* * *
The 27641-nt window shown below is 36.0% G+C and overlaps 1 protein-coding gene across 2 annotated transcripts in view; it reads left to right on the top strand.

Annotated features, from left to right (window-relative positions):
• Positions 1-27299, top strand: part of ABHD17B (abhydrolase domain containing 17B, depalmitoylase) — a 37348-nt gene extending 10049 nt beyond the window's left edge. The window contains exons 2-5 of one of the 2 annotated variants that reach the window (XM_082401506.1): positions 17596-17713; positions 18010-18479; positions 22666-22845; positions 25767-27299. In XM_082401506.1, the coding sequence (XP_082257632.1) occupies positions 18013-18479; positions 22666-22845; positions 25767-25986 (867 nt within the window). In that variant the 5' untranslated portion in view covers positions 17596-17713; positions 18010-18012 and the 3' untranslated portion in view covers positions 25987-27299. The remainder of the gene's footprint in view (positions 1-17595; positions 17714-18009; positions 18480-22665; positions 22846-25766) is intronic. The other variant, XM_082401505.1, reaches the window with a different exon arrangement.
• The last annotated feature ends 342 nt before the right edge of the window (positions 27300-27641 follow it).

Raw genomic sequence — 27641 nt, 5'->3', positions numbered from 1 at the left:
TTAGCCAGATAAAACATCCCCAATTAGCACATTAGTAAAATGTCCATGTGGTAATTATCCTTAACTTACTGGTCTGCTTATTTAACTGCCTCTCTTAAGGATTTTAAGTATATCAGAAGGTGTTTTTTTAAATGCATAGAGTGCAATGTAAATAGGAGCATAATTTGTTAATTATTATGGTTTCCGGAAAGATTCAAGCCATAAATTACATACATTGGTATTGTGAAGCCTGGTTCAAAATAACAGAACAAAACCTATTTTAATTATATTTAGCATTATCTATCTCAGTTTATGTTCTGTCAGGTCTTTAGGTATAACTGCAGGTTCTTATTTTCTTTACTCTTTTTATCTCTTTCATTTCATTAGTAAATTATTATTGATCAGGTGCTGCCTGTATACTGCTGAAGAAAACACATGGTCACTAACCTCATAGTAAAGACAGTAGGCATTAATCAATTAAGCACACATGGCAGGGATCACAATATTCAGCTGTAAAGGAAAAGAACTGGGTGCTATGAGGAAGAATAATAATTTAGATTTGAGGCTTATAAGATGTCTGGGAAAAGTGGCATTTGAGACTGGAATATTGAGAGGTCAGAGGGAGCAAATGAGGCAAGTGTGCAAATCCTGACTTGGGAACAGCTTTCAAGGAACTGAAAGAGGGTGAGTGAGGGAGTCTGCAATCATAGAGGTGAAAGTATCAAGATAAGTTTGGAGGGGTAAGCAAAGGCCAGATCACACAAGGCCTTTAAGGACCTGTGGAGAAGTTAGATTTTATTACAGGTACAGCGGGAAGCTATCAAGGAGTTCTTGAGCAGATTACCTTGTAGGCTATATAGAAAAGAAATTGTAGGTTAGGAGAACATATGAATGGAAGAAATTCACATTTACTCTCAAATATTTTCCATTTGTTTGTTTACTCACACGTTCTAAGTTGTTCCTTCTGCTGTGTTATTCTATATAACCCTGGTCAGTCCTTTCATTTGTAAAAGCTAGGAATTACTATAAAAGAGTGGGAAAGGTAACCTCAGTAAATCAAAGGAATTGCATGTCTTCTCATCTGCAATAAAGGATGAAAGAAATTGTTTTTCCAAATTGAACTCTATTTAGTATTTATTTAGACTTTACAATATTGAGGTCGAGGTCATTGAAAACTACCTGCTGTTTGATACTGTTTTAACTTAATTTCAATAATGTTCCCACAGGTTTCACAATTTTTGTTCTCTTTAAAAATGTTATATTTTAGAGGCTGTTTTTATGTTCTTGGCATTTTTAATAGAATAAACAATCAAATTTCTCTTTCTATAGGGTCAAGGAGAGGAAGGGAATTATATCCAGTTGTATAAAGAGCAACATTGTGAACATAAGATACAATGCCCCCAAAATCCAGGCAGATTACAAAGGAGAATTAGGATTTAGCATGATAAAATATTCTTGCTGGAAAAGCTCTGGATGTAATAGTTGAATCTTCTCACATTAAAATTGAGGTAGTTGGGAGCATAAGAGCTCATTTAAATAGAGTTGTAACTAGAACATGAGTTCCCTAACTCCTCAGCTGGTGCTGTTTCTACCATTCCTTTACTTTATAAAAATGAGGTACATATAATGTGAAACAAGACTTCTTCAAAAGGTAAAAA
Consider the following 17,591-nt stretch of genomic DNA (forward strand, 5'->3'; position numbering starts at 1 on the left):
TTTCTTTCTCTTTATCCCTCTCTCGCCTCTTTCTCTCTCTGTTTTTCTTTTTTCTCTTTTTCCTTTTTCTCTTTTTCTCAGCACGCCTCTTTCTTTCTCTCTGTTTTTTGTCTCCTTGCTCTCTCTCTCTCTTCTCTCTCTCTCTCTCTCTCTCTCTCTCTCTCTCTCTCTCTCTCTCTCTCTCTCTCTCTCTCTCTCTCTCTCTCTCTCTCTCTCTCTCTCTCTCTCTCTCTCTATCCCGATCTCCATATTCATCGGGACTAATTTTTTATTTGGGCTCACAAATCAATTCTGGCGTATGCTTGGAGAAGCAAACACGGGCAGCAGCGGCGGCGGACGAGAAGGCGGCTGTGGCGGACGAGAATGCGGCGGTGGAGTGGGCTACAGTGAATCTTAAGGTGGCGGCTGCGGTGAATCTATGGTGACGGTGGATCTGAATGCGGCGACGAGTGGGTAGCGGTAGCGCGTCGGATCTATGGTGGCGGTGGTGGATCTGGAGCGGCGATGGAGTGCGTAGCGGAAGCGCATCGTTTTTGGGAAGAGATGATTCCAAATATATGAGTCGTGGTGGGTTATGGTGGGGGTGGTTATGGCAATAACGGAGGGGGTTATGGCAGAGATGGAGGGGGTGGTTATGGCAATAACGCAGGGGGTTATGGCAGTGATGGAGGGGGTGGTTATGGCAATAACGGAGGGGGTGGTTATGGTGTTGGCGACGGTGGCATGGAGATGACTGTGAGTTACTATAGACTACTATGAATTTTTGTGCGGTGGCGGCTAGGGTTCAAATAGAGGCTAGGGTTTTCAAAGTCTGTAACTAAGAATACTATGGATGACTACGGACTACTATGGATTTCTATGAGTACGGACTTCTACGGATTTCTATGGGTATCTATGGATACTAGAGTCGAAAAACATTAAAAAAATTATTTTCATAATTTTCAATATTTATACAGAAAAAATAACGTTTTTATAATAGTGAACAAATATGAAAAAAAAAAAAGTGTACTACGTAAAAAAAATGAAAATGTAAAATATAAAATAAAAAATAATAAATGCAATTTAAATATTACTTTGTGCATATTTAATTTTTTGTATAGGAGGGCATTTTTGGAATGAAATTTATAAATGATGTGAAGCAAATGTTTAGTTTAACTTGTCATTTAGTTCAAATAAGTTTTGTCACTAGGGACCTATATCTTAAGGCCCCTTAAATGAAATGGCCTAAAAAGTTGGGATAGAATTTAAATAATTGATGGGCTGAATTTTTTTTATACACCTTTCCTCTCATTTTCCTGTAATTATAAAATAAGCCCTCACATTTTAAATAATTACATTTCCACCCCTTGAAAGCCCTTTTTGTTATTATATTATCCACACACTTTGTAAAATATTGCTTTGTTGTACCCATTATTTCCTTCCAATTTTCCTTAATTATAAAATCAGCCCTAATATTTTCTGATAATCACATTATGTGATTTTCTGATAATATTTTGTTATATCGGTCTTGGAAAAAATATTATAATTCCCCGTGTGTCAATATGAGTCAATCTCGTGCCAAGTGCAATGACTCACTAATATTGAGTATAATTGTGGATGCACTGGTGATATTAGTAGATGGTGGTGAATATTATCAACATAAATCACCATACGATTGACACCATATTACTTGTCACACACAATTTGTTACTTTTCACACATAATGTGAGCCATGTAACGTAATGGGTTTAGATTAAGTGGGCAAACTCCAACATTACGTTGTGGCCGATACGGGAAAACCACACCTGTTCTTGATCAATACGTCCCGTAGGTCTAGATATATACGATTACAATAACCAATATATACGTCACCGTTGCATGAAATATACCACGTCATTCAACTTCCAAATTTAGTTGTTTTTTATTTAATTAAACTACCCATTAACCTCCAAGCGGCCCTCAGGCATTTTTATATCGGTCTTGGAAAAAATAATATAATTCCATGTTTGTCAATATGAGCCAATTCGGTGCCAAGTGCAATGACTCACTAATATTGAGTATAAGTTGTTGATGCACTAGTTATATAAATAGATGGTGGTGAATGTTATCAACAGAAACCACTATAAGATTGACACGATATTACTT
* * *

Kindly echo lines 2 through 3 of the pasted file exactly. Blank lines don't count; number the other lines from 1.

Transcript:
Annotated features, from left to right (window-relative positions):
• Positions 1-27299, top strand: part of ABHD17B (abhydrolase domain containing 17B, depalmitoylase) — a 37348-nt gene extending 10049 nt beyond the window's left edge. The window contains exons 2-5 of one of the 2 annotated variants that reach the window (XM_082401506.1): positions 17596-17713; positions 18010-18479; positions 22666-22845; positions 25767-27299. In XM_082401506.1, the coding sequence (XP_082257632.1) occupies positions 18013-18479; positions 22666-22845; positions 25767-25986 (867 nt within the window). In that variant the 5' untranslated portion in view covers positions 17596-17713; positions 18010-18012 and the 3' untranslated portion in view covers positions 25987-27299. The remainder of the gene's footprint in view (positions 1-17595; positions 17714-18009; positions 18480-22665; positions 22846-25766) is intronic. The other variant, XM_082401505.1, reaches the window with a different exon arrangement.